Hot on the heels of my last post, which was a bit heavier than usual, I thought I’d get back into familiar territory with something a bit more fun. Seeing as my first post on the translation of film titles had a fair bit of interest and was so fun to write, I thought I’d write a sequel about sequels.
Rather than looking at films that simply add ‘2’ or ‘3’, which would hardly be the most interesting read, I went for films that aimed for a bit more in the titling, often using the name of the first film as a basis for other titles in the series. As you can imagine, with the title of the first film often being completely transformed in translation, this can cause all sorts of problems, and translators have had varying degrees of success over the years.
So, for your reading pleasure, here are some of the funnier and more interesting examples I came across.
The Terminator Series
Starting with one of the biggest movie series around, it is interesting to see how translation deals with the changing subtitles in each film which often contain biblical references. While ‘Judgement Day’ is changed to its accepted cultural equivalent in both French and Italian (‘Le Jugement dernier’ and ‘Il giorno del giudizio’) and ‘Rise of the Machines’ is translated closely, ‘Terminator Salvation’ was cleverly retitled ‘Terminator Renaissance’ in the French over a more literal translation as it retains the biblical nature of the title and sounds much better than ‘Terminator Salut’ (literally: salvation) which could be mistaken as meaning ‘Terminator Hi’.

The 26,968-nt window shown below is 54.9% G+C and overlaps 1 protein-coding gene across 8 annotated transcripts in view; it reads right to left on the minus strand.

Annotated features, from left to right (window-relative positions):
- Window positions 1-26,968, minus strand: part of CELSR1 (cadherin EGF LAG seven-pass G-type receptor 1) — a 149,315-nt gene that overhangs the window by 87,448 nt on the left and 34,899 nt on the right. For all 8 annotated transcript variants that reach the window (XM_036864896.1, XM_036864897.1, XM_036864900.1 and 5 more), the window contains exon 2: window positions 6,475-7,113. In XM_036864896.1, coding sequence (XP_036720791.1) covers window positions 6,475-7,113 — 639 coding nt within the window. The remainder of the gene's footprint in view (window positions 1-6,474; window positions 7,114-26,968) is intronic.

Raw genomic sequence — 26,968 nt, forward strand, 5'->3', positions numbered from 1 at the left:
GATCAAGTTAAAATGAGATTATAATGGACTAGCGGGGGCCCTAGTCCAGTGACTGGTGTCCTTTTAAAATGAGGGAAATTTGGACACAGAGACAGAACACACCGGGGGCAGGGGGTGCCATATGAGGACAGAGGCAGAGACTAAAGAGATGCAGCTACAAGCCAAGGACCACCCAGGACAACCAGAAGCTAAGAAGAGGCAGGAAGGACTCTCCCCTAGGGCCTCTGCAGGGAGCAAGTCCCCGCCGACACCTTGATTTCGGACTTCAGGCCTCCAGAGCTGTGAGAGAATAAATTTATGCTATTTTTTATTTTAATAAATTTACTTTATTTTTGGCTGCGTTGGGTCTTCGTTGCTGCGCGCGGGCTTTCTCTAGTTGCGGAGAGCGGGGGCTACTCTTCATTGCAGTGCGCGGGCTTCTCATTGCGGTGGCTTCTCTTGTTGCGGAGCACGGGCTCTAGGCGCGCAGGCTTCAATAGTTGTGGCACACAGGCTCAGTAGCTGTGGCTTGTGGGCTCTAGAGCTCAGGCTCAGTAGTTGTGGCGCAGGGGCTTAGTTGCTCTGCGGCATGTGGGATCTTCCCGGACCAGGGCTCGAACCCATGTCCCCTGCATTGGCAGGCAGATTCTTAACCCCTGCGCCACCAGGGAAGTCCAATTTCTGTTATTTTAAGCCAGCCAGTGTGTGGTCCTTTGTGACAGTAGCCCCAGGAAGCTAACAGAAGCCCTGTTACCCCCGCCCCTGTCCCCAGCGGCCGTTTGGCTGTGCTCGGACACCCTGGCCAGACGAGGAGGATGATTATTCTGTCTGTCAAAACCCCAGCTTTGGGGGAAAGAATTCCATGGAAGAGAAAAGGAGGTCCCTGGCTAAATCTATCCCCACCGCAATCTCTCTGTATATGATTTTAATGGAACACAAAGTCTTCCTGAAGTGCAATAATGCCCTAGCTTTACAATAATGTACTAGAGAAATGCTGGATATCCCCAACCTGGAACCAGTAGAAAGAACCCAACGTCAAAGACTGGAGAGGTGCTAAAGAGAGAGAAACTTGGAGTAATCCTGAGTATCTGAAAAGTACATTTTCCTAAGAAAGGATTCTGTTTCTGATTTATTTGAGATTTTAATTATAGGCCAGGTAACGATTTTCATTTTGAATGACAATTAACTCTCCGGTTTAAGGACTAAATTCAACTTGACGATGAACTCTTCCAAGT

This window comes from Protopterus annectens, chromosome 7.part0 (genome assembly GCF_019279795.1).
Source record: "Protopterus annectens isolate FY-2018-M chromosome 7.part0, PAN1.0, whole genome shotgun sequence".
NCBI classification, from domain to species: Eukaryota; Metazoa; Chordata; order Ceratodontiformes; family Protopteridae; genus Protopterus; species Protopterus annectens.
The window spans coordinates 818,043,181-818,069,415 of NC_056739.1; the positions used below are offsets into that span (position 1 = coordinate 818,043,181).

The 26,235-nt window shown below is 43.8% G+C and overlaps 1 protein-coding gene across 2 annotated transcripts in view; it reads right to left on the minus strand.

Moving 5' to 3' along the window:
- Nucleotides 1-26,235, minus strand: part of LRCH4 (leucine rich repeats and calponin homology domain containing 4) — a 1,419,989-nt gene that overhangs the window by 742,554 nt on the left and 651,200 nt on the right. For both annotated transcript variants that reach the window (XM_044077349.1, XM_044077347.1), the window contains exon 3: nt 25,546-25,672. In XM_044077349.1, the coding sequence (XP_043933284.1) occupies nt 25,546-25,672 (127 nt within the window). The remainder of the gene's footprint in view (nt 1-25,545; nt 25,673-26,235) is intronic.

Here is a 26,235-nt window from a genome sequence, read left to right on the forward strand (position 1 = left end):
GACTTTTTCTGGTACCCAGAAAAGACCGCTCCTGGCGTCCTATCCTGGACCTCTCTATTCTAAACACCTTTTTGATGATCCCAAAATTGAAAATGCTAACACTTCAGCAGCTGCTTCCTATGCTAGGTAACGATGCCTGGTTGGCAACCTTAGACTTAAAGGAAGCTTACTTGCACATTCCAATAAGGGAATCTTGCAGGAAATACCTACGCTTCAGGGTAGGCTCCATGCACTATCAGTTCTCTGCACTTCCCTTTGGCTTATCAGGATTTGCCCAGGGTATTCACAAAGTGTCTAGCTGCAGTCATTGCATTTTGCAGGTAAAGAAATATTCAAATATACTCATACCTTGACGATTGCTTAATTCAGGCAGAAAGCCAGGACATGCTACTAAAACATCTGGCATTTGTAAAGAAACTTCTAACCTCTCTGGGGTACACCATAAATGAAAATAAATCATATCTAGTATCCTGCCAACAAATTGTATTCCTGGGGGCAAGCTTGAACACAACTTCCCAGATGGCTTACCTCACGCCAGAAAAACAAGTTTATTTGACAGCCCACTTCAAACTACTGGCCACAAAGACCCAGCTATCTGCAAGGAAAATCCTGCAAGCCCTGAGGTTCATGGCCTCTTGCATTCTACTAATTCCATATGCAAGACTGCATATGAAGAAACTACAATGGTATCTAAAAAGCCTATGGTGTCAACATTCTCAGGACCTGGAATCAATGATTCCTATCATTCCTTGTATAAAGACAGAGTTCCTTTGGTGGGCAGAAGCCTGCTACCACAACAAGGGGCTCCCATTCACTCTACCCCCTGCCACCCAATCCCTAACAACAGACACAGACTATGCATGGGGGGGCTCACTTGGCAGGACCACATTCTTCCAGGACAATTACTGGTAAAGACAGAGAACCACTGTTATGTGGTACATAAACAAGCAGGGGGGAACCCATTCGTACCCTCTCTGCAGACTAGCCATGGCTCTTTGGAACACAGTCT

The Die Hard series has some of the most confused naming across the series that you’ll ever find. While the English versions add a unique tagline, retaining the crucial words ‘Die Hard’ (Die Harder, Die Hard with a Vengeance etc.), several of the European releases made this kind of linking impossible from the outset.
The first film in the series was released as ‘Trappola di Cristallo’ in Italian and ‘Piège de cristal’ in French meaning ‘Crystal Trap’ while the second was named ’58 minutes to live’ and ’58 minutes to die’ in France and Italy respectively. Both of these titles relate much more closely to the plot but carry no link between the two films.